The 100 Foot Journey.

There is a scene where Mr. Kadam (Om Puri) bellows at Madame Mallory (Helen Mirren) “French cannot become Indian and Indian cannot become French”. This is when Mallory wants Hassan to work in her kitchen after she has looked down upon his cooking skills with abject condescension. On a previous occasion, the movie also invokes the French national anthem, which is filled with numerous references to blood, war and tyrants. Yet. Yet, when it comes to getting Hassan, Mallory chooses to just sit inside Maison Mumbai, a humble, cheesy restaurant opened by the Kadams, and wait for, in her own words “Hassan Kadam or death, whichever comes first”. There is something very Gandhian, or, Indian about this. Om Puri is forced to put a blanket over a tired, shivering Madame Mallory and allow Hassan to work with her.

As for the Indians, Hassan manages to convince Madame Mallory by modifying a 200 year old French recipe by adding coriander and fenugreek. He masters the five core French sauces (veloute, béchamel, hollandaise, tomato and espagnol). He even nails the pigeon in truffle sauce for the minister (that Madame Mallory throws in the dust bin but is later shown to acknowledge as being exquisite).

It is this amalgamation of French becoming Indian and Indians becoming French through food is what makes this movie a fun watch. It’s Madame Mallory, who prided herself in French cooking with all the subtlety of flavors, touching red chili powder with her bare hands and adding chopped coriander to an omelette. It’s Papa Kadam, whose food was as loud as the music he blared and refused to turn both down, appreciating beef bourgignon. When goons set the Kadams’ hotel in Mumbai on fire, they flee to London in a horrifying series of events. But when Jean Pierre arranges for the Kadams’ restaurant in France to be set ablaze, not only do they stay put, but rebuild from the ashes. This is where Le Saule Pleureur and Maison Mumbai, located right across the street from each other, start to (metaphorically) get closer to each other. I guess you can’t cook something without a fire…

The plot is simple and somewhat predictable. You could see several things developing and culminating the way you’d imagine. But somehow, you couldn’t help but drag yourself to the edge of your seat as Madame Mallory is about to announce her verdict on Hassan’s Omelette and hope she approves it. You wanted Madame Mallory’s restaurant to get the Michelin stars after Hassan took over the kitchen. You wanted Marguerite to accept Hassan’s love, in spite of her living in denial for the most part. You wanted Hassan to come back to that village in France, where he found the “soul” in his food.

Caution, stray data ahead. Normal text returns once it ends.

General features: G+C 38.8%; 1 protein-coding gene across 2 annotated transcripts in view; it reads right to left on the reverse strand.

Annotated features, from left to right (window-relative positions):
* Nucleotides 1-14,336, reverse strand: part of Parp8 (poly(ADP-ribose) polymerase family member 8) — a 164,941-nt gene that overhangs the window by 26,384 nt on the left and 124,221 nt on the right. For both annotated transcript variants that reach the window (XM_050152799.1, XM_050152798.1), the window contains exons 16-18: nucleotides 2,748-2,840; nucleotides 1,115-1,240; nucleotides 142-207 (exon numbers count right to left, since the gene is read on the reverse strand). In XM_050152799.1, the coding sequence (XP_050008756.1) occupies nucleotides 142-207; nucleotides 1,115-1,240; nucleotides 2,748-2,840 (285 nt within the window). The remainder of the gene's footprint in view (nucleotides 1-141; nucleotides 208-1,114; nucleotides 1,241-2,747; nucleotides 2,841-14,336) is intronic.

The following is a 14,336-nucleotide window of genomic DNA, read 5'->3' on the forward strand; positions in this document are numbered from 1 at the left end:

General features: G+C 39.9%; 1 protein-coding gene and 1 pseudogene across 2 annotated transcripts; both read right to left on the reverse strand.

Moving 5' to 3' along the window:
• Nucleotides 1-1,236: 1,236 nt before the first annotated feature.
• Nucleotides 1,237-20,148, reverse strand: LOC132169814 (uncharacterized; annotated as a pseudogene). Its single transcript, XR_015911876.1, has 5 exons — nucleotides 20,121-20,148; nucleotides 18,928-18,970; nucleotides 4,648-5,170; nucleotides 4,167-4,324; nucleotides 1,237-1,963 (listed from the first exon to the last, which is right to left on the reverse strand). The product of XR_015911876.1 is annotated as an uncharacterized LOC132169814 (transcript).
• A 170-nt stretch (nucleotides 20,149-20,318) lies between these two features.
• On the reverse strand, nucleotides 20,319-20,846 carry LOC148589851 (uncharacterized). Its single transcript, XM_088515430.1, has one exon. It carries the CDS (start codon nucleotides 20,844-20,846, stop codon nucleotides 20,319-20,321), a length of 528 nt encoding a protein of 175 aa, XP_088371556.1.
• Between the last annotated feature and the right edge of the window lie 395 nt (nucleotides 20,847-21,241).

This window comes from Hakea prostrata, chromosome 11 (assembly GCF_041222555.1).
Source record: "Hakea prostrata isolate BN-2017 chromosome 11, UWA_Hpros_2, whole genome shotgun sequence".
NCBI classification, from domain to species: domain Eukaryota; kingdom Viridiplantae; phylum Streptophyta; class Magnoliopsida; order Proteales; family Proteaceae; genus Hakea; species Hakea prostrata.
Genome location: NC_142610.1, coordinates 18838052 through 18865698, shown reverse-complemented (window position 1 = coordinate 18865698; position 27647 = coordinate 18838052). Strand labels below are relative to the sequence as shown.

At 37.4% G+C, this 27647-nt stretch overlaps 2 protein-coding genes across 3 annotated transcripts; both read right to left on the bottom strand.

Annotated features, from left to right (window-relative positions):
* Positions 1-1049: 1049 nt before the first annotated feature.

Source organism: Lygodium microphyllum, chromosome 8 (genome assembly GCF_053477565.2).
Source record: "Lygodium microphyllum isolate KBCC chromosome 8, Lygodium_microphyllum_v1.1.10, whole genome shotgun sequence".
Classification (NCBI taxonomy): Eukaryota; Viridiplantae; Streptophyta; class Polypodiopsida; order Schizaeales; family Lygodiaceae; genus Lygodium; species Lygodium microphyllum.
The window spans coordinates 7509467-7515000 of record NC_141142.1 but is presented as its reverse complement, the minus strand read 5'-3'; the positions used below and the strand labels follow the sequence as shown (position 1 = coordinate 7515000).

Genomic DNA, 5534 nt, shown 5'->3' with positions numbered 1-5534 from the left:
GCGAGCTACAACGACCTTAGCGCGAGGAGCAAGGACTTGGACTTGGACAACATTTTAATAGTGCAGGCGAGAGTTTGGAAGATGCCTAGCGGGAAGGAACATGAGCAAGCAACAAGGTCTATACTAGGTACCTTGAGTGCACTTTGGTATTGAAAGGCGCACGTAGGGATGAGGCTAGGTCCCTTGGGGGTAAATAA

But the soul of this movie is food and the love for cooking. It’s amazing how people are still stirring cauldrons in spite of knowing their restaurant is on fire (in the opening scene). It’s incredible how the Kadams try to open a barbeque covered with a sheet of plastic tied to a few wooden posts to protect it from rain. In spite of airplanes from Heathrow causing enough vibrations to topple the sheet and douse the food every single time.

The essence is captured very well when Marguerite (Charlotte Le Bon) removes a piece of leaf from Hassan’s (Manish Dayal) hair. Hassan then proceeds to remove something (imaginary) on Marguerite’s face and kisses her. Marguerite suggests it was not a good idea for two chefs to be in love. Hassan immediately pounces on the apparent compliment and exclaims “Oh but you DO think of me as a chef?” (And not a “cook”). He loved Marguerite but even at that time, he chose his love for cooking.

Do watch the movie. If not anything, I think when Hassan and Madame Mallory are done making an Omelette, as Madame Mallory is folding it, I couldn’t help but notice that the space between my tongue and lower jaw was filled with sweet saliva that gushed out as I folded my tongue inwards. Not only did I want that Omelette, but also to be in a village in France, cooking and enjoying food.

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